The problem with some documentaries is the creators becomes too concerned with details when they should be focused on telling a good story. Of course, we don’t want the storytelling to overtake facts and become propaganda but we also need to be engaged as viewers. If your movie feels like a textbook of the events it is not going to work even if those events are interesting.

Spaceship Earth even has a last act surprise appearance by former Trump stooge Steve Bannon and that’s not even engrossing. I frankly struggled to stay awake and played the head banging game most of the movie. I was so frustrated because it had so much potential.

3 out of 10

Frown Worthy

Sundance Log 2020 Day 6: Palm Springs, Horse Girl

Another day at Sundance has come and gone and I saw 2 more films, one I liked a lot and one I hated! That’s Sundance for you. It’s late so here are my quick thoughts!

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Palm Springs

Over the years of attending the festival I’ve learned to tread lightly when it comes to films with big festival hype. For whatever reason I often end up not sharing in the love a film is getting such as last year with Brittany Runs a Marathon, which wasn’t for me. So hearing today that Palm Springs got the biggest purchase price in Sundance history I proceeded with caution into the screening. I didn’t know much about it but I love star Cristin Milioti and heard it was a romcom so that is enough for me!

Now I have seen the film I can say with great relief that I really enjoyed it. It’s one that actually lives up to the hype! Palm Springs is about Milioti’s character who becomes friends with Andy Samberg only to end up getting stuck in a time loop with him for many days (ala Groundhog Day or Edge of Tomorrow).

This is definitely an R rated version of this type of story but at its core it’s actually quite sweet and funny. Samberg and Milioti have terrific chemistry together and the script is very clever. There is also strong supporting work from JK Simmons, Meredith Hanger, Tyler Hoechlin and more. A definite winner.

8.5 out of 10

Smile Worthy

horse girl

Horse Girl

Now for the film I did not like so much the drama Horse Girl starring Alison Brie, Molly Shannon and more. This is exactly the kind of movie I dread at Sundance. It’s super pretentious, muddled, frustrating, boring, misguided junk. I almost walked out I was so tired and irritated by it.

The sad part is this mess wastes a good performance from star Alison Brie who gives her all for the role. She plays Sarah a shy, awkward single woman who works at a fabric store. Her family has a history of mental health problems (at one time it seems like schizophrenia but then it is never really addressed). Sarah starts to wonder if she is a clone of her Grandmother and things get scifi and weird but not in a satisfying way.

I really hate it in movies when mental illness is depicted as ‘that thing that makes you special and quirky’ and that’s totally done here. I’m not sure what great lesson we are supposed to take from Sarah but the audience kept laughing at her antics and I had no idea why. I just kept cringing as she (and us) are forced to endure this pseudo scifi nonsense. It felt like it would never end.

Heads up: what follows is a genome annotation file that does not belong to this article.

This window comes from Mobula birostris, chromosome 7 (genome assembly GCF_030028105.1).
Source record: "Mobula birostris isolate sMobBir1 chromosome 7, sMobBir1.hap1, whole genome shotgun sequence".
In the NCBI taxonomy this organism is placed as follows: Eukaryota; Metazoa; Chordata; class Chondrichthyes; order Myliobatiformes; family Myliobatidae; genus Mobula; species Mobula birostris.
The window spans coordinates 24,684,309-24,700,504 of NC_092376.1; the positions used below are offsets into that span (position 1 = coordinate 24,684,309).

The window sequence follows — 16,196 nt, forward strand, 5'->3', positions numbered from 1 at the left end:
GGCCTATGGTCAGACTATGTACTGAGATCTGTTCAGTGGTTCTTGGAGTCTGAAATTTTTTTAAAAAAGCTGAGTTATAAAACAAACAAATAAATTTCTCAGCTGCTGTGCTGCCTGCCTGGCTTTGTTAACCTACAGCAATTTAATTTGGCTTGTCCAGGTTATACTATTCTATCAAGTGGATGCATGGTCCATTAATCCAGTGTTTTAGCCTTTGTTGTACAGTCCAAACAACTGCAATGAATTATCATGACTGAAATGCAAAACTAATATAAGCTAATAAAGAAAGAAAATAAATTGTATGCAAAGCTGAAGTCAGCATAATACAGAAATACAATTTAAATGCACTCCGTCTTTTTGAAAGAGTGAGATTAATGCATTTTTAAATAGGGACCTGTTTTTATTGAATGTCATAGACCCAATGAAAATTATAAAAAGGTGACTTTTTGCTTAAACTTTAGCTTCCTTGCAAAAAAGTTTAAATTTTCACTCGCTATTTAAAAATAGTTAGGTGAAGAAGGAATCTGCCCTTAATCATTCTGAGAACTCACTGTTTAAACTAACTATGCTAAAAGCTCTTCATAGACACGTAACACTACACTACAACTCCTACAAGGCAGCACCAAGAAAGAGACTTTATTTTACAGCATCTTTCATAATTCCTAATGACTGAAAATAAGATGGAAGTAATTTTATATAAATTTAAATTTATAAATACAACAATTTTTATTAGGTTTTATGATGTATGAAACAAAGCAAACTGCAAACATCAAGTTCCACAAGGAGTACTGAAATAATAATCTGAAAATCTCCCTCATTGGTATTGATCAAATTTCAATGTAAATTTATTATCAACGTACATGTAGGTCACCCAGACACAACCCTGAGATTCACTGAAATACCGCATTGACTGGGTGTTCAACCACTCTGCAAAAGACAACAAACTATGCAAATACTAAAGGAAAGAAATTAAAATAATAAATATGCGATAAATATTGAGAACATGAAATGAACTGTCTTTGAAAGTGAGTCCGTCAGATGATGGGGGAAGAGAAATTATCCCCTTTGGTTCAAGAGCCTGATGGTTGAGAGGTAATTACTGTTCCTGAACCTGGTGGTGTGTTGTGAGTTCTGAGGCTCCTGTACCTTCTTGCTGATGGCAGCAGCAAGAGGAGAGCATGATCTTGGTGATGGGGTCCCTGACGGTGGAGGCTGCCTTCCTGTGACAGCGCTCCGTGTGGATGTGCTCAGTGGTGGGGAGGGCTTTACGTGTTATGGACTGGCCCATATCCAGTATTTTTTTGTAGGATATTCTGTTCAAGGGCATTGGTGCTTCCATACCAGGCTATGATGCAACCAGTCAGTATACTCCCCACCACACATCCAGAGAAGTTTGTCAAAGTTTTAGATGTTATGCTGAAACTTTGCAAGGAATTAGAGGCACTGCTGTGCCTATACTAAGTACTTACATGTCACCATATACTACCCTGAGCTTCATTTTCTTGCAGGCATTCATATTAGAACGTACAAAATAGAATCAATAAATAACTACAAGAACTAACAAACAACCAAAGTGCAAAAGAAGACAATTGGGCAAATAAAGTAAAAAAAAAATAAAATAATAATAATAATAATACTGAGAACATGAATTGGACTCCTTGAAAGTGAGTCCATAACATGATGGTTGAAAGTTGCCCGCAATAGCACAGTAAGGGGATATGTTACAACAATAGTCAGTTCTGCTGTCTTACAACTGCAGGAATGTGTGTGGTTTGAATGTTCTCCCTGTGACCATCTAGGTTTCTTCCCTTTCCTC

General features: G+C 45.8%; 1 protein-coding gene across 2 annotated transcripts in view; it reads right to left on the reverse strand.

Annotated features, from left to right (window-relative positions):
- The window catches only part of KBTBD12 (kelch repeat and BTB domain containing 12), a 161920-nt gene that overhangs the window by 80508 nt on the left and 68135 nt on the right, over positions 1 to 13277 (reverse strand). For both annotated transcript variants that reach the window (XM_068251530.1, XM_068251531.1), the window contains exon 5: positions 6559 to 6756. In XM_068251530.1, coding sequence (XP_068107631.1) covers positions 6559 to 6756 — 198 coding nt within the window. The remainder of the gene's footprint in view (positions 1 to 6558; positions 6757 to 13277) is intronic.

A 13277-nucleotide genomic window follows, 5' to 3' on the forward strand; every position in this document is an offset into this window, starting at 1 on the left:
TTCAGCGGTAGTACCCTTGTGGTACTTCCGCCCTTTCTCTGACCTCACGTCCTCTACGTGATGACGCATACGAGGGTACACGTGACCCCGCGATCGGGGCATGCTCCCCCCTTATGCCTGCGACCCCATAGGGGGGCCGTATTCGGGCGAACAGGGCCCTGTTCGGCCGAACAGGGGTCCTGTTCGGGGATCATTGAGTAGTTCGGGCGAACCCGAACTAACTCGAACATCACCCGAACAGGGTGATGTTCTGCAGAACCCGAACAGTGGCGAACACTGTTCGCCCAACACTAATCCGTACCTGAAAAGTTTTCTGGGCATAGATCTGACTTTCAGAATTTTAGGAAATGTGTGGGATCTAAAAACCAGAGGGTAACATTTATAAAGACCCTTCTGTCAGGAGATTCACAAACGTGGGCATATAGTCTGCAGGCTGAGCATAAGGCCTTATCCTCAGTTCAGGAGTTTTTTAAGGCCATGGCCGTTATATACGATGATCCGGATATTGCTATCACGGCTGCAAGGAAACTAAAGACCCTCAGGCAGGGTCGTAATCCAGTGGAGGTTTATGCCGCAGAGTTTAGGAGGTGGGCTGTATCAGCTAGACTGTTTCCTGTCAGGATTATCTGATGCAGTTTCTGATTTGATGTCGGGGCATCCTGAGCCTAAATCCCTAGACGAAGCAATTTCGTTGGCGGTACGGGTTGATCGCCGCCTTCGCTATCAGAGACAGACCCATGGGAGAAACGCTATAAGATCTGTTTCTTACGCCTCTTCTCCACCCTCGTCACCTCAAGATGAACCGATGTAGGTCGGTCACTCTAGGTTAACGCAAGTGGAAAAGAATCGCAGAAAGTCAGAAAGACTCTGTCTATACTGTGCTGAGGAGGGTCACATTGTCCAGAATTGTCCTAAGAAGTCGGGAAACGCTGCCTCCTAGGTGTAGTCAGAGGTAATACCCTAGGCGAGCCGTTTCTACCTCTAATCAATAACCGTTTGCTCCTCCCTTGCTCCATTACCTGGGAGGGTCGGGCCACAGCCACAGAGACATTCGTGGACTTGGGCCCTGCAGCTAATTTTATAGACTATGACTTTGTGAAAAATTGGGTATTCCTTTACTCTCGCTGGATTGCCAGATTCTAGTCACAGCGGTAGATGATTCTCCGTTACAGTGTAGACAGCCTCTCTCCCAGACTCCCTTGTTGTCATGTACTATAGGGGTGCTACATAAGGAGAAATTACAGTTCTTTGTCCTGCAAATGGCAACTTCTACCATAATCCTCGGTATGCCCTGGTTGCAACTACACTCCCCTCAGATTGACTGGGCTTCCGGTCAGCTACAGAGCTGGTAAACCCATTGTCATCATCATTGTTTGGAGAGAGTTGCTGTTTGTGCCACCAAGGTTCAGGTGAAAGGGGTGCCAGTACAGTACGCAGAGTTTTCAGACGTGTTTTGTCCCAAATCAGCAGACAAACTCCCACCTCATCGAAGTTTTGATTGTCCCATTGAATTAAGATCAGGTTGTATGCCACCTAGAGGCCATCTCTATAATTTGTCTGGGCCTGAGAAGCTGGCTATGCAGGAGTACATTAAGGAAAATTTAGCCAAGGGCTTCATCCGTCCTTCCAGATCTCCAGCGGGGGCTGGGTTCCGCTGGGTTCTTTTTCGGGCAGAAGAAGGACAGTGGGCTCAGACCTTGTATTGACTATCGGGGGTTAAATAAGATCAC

If you like this movie please explain to me why. I am at a loss to even explain it. Let’s just say it was not for me.

1 out of 10

Frown Worthy

Sundance Log 2020 Day 5: Charm City Kings, On the Record

So today ended up being a bit of a downer at the Sundance Film Festival. I guess that is to make up for seeing 2 comedies yesterday but I feel pretty drained tonight! It’s not every day I see a double header of a documentary on sexual assault in the hip hop industry followed by a devastating film about a young man in inner-city Baltimore. Phew!

Well, let me dry my eyes and tell you what I thought of both films:

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On the Record

When I selected my tickets I actually didn’t know the title of this film. I was concerned about timing and missing films so I tried to keep to 1 building a night on the weekdays. This Untitled Project was showing at the Rose Garden Theater so I took a chance on it, and I’m glad I did. On the Record is a sobering look at the impact of metoo movement on black women and it is one of the better examples of this kind of documentary I’ve seen.

The film focuses on a woman named Drew Dixon who worked as a producer for music mogul Russell Simmons. We then learn about how Simmons preyed upon her and raped her as a young woman. As disturbing as that is, the film tells more women’s stories who were attacked by Simmons but then it goes further. We learn about the historical, cultural and musical underpinnings of this type of behavior by men and why black women are reticent to speak out and embrace the new movement.

I see things like On the Record and I count my blessings I have always been sheltered when it comes to men. I’ve never been violated or threatened by any man and it’s sad how rare that is these days. I hope that as women share their stories they can heal, and we can help stop these attacks from happening in the future.

My only critique of On the Record is we find out that Drew left her husband after the reveal and we see her without her children. I would have liked to learn more about that situation but I guess you can only tackle so much in one movie. Well done!

8 out of 10

Smile Worthy (feels weird to say that on such a sobering topic but it was well done!)

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Charm City Kings

The second film of the night was Charm City Kings by director Angel Manuel Soto. I must admit I going into this film I thought it was a comedy, and it can be 7.5 funny, but it is actually a grueling coming of age film that can be quite devastating.

The film stars Jai Di’Allo Winston as teenager who loves working on motorcycles and would love to join the dirt bike gangs his older deceased brother once rode in. He has 2 friends (that are very funny) and a lot of mentors and guardians who are pulling hard for this young man to not have the same fate as his brother but fate seems to be constantly pulling him in that direction.